Electronic band structures

In order to analyze the hole-transport mechanism, we estimated the electronic band structures of the spiro-OMeTAD crystal by means of both DFT calculations and tight-binding modeling. The electronic band dispersions along ΓX, which to a very good approximation corresponds to the a direction in real space, are illustrated in Fig. 3a. The band structures along other pathways in reciprocal space and the total density of electronic states (which were partly reported in ref. 17) can be found in the Supplementary Information. Figure 3a illustrates that, while the width of the overall top valence band spans more than 200 meV, it splits into four sub-bands separated by sizable energy gaps, which is due to the presence of four fluorene-based arms within a unit cell. The energy separation between the topmost sub-band and the next sub-band is about 85 meV, which is much larger than thermal energy at room temperature (ca. 26 meV). Thus, the hole carriers are expected to mostly thermally populate the topmost sub-band near room temperature. Since the topmost sub-band is almost dispersionless along all directions (see Figure S4 in the Supplementary Information), band-like transport cannot be expected in the spiro-OMeTAD crystal.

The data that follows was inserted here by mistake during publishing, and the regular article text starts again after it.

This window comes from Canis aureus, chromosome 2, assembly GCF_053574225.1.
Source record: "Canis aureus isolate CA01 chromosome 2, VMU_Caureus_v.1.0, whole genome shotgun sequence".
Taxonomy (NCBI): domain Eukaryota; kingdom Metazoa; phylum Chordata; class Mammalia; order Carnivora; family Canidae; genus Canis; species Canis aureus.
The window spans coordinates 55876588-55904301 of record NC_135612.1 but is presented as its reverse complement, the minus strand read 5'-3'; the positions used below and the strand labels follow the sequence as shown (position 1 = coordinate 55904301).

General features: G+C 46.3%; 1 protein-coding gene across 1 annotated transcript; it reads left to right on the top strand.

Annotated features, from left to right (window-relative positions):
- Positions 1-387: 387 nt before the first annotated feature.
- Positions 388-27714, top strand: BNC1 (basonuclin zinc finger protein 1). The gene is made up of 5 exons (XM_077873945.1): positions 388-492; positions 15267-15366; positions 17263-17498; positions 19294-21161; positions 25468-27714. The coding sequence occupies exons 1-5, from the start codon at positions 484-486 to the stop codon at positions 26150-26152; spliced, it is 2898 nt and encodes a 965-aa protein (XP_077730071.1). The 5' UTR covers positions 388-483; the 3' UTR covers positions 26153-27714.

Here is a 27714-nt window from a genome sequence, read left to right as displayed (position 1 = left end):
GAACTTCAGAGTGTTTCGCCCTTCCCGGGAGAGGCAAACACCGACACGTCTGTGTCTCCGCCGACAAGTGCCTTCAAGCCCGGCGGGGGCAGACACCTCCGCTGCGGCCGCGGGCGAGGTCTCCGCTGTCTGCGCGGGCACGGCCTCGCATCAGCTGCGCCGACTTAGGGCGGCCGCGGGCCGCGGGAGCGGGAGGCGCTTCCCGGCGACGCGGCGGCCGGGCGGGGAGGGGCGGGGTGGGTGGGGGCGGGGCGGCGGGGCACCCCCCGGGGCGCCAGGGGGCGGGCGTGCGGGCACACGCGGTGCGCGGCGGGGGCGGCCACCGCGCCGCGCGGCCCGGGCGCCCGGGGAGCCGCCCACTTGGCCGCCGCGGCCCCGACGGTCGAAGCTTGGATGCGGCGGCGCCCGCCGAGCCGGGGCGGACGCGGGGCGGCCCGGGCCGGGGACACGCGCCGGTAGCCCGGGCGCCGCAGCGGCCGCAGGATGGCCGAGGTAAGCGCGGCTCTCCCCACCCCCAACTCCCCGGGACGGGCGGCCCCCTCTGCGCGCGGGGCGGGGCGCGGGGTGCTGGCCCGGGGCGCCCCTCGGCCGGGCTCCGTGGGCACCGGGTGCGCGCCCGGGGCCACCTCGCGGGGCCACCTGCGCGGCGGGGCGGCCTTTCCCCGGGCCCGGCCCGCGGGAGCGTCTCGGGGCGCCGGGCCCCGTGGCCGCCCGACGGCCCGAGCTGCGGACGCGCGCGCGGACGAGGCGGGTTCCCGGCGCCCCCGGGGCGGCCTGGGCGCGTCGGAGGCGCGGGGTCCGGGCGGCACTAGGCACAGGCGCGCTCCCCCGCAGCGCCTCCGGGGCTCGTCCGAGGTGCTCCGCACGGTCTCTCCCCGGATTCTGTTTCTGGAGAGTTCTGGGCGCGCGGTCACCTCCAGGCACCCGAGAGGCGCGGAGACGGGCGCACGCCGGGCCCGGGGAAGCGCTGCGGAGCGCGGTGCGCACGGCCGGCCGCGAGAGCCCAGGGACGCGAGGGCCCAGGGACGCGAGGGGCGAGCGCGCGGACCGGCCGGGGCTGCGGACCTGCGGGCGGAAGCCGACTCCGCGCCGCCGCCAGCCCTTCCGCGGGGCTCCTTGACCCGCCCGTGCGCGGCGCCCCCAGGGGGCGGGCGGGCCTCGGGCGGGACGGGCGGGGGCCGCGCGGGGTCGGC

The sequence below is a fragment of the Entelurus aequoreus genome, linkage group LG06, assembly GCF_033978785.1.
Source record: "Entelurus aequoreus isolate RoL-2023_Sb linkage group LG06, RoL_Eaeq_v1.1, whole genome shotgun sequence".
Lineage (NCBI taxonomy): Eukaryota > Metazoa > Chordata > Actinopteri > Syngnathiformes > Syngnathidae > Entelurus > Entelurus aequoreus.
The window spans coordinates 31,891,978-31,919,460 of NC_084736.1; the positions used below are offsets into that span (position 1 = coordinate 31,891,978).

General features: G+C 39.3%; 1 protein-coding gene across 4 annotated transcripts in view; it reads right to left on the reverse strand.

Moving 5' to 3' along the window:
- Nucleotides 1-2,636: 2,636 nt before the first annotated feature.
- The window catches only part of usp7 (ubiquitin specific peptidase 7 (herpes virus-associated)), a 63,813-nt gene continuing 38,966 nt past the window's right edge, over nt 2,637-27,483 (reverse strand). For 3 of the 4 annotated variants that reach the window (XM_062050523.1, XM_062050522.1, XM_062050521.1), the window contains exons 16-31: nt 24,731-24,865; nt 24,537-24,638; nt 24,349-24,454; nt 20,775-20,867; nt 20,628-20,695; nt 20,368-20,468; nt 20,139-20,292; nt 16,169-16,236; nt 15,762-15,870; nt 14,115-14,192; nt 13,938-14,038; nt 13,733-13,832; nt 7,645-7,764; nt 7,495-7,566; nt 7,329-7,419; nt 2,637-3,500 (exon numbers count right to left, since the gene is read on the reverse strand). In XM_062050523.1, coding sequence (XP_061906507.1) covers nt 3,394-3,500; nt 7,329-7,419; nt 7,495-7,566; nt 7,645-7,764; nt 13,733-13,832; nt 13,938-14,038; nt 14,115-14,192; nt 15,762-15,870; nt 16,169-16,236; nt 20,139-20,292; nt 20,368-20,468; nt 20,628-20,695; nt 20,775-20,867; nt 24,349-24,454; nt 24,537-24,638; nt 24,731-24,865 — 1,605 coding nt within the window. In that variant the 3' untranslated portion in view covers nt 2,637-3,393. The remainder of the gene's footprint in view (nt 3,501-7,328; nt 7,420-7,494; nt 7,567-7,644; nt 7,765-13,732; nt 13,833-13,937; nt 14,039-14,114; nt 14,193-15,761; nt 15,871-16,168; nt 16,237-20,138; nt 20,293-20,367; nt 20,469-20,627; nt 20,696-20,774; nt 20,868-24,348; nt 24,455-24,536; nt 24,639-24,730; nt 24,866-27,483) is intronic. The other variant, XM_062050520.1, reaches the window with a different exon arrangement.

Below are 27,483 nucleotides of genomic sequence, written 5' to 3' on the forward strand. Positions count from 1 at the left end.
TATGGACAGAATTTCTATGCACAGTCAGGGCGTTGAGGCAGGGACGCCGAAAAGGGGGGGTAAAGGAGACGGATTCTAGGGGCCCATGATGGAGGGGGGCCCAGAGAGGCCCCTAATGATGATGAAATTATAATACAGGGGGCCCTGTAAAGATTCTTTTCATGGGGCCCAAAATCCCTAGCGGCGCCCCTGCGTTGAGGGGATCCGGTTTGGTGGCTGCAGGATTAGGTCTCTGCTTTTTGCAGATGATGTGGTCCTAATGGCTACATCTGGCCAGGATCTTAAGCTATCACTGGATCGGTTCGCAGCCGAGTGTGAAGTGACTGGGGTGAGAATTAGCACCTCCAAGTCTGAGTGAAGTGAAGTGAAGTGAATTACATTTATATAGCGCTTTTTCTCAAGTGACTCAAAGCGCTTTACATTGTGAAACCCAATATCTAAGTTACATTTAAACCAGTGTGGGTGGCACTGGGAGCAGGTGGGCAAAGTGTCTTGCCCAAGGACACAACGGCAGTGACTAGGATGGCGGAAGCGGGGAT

Fig. 3
figure3

Tight-binding (TB) band structure along Γ→X of the spiro-OMeTAD crystal with different values of the model parameters (see TB Values in Table S3): a full parameters; b site energies only; c site energies and average values of transfer integrals associated with HOMO and HOMO-1; d full parameters except for zero cross electronic couplings. The DFT band structure is also displayed in a. The crystallographic coordinates of Γ and X are (0, 0, 0) and (0.5, 0, 0), respectively; the Fermi level is taken as reference (set at zero)